As I put the finishing touches to a book that looks at the differing impacts of social enterprise and charity on our society. I have begun to reflect on the many months of research and how my opinions have changed during my journey to uncover the truth about the real impact of charity both in the UK and in terms of International Aid.
When I talk of International Aid, I am not referring to Emergency Relief where the world, quite rightly gathers its resources to help people recover from natural disaster. I am really focusing on the continuous annual sums given in aid to the developing world, largely in Africa and what really motivates successive UK governments to continue protecting Aid budgets in a time of unprecedented austerity at home.
What I have found has reformed my understanding of the developing world and the people who are seeking to change it. As an average Joe I am not presented with an accurate picture of our financial relationship with Africa. We view ourselves as benefactors, giving a handsome sum in charity to people far worse off than ourselves. This is useful for governments as we really shouldn’t be moaning about our hard times in austerity when so many are dying from disease and malnutrition across Africa. The media portrays a nation of selfless altruism and charities continue to show images of horrific poverty and hopelessness.
So why doesn’t it get any better? The truth is that our giving is dwarfed by the amount we take out of Africa. According to a paper produced by Oxfam for the World Economic Forum, African nations lost around $11 billion in just one tax scheme employed by foreign multinational companies, this is exacerbated by the brain drain and the difficulty in adapting to climate change caused by deforestation, logging and industrial pollution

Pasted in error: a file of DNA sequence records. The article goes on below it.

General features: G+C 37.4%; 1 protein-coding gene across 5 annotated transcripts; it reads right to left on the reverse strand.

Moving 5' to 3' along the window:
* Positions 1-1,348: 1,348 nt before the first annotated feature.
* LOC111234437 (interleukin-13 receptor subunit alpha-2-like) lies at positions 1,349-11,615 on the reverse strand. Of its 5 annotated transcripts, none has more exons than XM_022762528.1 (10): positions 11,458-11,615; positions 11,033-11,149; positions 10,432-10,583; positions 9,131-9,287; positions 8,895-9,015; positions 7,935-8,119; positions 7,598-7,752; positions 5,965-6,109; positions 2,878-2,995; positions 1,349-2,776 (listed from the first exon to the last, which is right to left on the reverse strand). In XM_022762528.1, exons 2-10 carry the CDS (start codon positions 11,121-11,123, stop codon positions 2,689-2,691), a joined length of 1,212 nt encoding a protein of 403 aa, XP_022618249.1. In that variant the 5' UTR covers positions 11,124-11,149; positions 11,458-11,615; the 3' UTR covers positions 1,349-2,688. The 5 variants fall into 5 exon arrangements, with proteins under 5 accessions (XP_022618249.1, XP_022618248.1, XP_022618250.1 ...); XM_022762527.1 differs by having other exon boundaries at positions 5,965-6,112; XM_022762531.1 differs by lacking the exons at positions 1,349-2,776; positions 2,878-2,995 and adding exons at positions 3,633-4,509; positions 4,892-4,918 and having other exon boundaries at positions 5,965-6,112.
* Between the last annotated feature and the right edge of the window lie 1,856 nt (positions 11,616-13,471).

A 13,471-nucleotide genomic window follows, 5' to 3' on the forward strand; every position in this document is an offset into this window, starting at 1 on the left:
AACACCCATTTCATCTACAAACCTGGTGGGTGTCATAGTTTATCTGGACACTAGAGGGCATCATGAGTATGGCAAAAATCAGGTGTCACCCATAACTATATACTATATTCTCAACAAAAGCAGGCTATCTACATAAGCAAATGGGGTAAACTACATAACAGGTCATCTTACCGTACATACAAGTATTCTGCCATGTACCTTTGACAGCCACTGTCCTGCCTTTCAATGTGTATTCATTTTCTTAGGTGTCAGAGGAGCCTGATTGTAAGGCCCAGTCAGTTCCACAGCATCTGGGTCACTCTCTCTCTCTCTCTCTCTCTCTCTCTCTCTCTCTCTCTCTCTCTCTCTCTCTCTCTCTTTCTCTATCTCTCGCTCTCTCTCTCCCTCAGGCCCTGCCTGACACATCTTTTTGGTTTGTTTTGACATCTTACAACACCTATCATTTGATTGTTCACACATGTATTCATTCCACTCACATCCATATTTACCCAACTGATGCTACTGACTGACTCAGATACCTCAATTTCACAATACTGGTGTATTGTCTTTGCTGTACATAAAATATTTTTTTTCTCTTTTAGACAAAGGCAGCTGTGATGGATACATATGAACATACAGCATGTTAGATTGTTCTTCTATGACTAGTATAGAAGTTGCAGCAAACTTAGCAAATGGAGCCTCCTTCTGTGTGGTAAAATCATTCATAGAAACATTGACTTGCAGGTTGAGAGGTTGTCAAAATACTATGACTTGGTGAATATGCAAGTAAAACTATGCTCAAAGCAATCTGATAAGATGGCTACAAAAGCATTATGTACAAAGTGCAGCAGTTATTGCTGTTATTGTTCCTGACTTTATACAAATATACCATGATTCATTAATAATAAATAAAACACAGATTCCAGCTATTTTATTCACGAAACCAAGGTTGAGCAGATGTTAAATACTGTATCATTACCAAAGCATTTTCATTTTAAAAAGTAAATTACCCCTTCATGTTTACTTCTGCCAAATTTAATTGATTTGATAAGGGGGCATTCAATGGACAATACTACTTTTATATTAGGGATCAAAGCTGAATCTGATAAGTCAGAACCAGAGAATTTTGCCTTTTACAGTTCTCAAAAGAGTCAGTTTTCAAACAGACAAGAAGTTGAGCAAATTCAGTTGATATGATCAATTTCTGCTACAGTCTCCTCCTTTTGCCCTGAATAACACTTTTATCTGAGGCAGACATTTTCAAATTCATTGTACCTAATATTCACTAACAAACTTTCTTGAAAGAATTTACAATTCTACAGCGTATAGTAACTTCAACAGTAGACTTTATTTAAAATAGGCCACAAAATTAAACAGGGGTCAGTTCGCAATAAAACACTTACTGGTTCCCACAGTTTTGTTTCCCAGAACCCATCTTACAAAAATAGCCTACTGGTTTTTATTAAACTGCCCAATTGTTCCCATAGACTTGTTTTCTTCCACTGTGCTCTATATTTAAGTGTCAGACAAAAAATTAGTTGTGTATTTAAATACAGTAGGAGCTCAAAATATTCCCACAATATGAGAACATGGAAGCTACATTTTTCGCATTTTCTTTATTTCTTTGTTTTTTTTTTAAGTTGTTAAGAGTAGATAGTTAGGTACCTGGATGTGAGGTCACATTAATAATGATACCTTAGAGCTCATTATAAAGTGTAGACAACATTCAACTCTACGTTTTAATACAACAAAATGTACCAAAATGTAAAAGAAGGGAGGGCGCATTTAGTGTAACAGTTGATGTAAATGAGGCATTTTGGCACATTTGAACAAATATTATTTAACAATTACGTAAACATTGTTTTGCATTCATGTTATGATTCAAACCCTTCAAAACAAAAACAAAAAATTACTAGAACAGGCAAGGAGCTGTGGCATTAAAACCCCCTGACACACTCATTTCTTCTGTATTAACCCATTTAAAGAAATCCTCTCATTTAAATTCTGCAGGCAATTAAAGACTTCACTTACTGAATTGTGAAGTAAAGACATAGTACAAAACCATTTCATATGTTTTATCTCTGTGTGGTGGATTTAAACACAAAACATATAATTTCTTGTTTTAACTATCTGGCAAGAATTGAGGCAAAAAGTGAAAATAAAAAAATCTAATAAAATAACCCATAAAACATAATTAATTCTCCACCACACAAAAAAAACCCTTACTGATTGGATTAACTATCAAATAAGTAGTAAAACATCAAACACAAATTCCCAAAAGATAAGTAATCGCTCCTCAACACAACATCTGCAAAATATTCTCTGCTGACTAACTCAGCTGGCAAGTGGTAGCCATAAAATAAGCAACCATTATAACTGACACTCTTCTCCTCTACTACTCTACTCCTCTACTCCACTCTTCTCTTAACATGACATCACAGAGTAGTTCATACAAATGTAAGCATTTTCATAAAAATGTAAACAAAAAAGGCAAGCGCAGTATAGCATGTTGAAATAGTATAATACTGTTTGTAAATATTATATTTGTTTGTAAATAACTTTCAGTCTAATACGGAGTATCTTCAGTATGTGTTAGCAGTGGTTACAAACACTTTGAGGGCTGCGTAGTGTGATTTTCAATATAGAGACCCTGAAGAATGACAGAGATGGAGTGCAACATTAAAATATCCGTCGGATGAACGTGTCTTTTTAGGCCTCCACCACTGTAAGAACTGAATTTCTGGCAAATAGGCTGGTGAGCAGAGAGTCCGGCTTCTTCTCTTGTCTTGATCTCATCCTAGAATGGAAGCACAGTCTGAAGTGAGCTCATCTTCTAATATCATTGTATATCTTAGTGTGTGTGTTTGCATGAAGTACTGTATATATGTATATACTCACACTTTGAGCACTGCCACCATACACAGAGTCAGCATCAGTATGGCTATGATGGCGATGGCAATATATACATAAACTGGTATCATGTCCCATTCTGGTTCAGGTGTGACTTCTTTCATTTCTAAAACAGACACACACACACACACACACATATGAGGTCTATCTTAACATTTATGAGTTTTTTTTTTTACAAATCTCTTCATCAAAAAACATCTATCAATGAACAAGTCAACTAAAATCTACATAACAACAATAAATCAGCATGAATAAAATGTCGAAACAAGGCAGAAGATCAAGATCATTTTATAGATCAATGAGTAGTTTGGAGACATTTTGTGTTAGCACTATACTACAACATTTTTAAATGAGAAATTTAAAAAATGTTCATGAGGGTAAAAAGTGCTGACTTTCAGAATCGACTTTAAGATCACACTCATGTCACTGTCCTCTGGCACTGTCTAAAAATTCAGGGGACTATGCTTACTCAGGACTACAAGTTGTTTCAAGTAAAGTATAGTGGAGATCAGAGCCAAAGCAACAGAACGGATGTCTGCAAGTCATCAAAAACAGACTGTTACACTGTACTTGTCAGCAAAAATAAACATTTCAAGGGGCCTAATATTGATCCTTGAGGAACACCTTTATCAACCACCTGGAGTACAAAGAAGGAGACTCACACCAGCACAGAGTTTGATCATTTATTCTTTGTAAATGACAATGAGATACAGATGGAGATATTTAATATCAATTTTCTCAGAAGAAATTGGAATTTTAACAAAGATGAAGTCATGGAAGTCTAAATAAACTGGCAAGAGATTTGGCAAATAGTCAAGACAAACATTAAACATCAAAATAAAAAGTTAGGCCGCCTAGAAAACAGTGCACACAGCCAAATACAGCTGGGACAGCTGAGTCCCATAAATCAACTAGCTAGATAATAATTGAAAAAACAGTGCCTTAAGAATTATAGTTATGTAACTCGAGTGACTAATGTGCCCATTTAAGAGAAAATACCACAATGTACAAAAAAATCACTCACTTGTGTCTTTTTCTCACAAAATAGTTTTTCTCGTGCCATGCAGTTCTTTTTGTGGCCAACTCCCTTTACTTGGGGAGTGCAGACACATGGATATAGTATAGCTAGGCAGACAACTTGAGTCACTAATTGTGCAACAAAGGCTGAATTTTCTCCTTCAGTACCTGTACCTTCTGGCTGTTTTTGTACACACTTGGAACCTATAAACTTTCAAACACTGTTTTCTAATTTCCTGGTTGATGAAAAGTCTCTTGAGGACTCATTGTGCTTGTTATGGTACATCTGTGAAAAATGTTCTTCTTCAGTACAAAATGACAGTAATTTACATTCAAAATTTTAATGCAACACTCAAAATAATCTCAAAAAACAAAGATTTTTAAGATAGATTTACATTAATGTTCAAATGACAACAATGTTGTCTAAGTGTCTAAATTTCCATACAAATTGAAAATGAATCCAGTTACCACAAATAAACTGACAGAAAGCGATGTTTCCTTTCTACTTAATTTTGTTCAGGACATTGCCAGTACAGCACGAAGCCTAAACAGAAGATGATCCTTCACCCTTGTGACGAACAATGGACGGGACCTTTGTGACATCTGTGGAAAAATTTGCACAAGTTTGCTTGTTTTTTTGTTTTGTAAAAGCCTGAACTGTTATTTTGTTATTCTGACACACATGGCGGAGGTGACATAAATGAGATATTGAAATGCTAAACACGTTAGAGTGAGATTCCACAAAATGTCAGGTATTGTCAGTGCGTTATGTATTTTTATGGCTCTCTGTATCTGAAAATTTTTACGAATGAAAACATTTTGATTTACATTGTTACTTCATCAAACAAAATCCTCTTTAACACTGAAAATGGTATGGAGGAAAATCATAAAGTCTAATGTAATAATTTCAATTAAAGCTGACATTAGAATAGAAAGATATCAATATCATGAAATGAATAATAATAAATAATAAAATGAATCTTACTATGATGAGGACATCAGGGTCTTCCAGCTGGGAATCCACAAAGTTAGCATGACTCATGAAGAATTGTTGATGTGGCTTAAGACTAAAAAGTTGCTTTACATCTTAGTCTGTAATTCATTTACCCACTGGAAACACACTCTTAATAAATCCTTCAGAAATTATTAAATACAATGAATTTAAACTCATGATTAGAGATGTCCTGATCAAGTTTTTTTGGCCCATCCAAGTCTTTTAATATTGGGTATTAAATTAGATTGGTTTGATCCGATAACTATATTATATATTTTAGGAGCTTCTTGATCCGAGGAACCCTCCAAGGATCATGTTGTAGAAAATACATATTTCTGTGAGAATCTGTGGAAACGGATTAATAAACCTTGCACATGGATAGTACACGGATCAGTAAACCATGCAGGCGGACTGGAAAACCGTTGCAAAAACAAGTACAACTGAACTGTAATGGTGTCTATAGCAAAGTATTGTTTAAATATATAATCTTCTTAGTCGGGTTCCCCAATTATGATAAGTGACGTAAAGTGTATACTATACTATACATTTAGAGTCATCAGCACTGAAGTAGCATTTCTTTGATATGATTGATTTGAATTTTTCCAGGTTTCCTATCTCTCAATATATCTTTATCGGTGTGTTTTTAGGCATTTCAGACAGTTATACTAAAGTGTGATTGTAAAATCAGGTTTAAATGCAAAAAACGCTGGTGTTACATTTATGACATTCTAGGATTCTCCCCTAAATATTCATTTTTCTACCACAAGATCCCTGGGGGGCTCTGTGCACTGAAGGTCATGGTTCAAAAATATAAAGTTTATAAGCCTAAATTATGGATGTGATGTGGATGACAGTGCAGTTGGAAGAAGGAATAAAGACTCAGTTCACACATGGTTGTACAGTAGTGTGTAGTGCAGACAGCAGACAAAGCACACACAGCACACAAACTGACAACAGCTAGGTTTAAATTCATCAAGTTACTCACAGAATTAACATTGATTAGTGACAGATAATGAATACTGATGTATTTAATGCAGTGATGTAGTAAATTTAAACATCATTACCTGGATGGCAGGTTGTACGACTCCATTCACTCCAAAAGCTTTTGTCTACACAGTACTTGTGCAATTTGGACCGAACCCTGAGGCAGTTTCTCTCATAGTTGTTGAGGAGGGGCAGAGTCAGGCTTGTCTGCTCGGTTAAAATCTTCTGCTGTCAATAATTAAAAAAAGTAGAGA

In 2014, the IMF estimated that Ethiopia was the world's fastest growing economy with growth of more than 10% and many other countries including the Ivory Coast. Tanzania and Mozambique report growth of 7% or more. Uganda’s real GDP growth is expected to reach 5.1% in 2016 but these achievements do not trickle down to most the people owing to the stranglehold many of the country’s political elite.
Africa is beginning to rise from the ashes of its’ tumultuous past but the noose of benevolent, paternalistic, aid-driven development is still firmly around the necks of many entrepreneurs, who are sandwiched between their historically factual imperfections and well-intentioned, road-to-hell-building-do-gooders. It is a suffocating state of existence. To affect change, they must fight for their voices to be respected as well as heard. By failing to accurately portray our true relationship with Africa development organisations prevent the public from determining which political party has the better plan, beyond aid commitments, for tackling the real causes of poverty.
Outrage against injustice rather than pity for the needy, will give us a better chance of keeping long-term support for the fight against poverty, partly through personal donations, which so many organisations rely on, but also through their pressure on governments to tackle the structural causes of poverty.
In this country, we have seen a huge shift in attitude of multi-national businesses who are now taking their ethical and environmental duty far more seriously because of public pressure. There is still a very long way to go as the controversy over tax avoidance shows, but it does demonstrate the power of people to effect change through their spending and in this case giving patterns. If we can begin to influence the real struggles of Africa to work in partnership rather than benevolence, we can genuinely claim to be working in solidarity with the people of Africa to support their continent’s struggle against poverty.